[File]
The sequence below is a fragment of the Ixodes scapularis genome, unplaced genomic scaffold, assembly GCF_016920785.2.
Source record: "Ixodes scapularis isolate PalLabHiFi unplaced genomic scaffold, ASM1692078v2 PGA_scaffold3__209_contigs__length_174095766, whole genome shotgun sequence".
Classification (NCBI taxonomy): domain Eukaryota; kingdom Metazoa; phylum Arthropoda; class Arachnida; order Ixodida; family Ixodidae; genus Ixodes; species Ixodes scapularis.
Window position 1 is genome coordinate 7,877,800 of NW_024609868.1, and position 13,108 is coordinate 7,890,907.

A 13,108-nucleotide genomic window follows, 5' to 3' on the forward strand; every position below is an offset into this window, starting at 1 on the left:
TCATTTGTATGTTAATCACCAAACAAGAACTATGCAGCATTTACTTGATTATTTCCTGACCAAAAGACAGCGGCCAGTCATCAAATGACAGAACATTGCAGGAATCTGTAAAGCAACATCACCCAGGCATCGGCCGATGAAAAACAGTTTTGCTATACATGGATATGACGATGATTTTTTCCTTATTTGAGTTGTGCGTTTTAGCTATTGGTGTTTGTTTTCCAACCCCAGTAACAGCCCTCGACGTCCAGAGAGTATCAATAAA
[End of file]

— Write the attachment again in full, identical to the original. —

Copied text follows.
The sequence below is a fragment of the Ixodes scapularis genome, unplaced genomic scaffold, assembly GCF_016920785.2.
Source record: "Ixodes scapularis isolate PalLabHiFi unplaced genomic scaffold, ASM1692078v2 PGA_scaffold3__209_contigs__length_174095766, whole genome shotgun sequence".
Classification (NCBI taxonomy): domain Eukaryota; kingdom Metazoa; phylum Arthropoda; class Arachnida; order Ixodida; family Ixodidae; genus Ixodes; species Ixodes scapularis.
Window position 1 is genome coordinate 7,877,800 of NW_024609868.1, and position 13,108 is coordinate 7,890,907.

A 13,108-nucleotide genomic window follows, 5' to 3' on the forward strand; every position below is an offset into this window, starting at 1 on the left:
TCATTTGTATGTTAATCACCAAACAAGAACTATGCAGCATTTACTTGATTATTTCCTGACCAAAAGACAGCGGCCAGTCATCAAATGACAGAACATTGCAGGAATCTGTAAAGCAACATCACCCAGGCATCGGCCGATGAAAAACAGTTTTGCTATACATGGATATGACGATGATTTTTTCCTTATTTGAGTTGTGCGTTTTAGCTATTGGTGTTTGTTTTCCAACCCCAGTAACAGCCCTCGACGTCCAGAGAGTATCAATAAA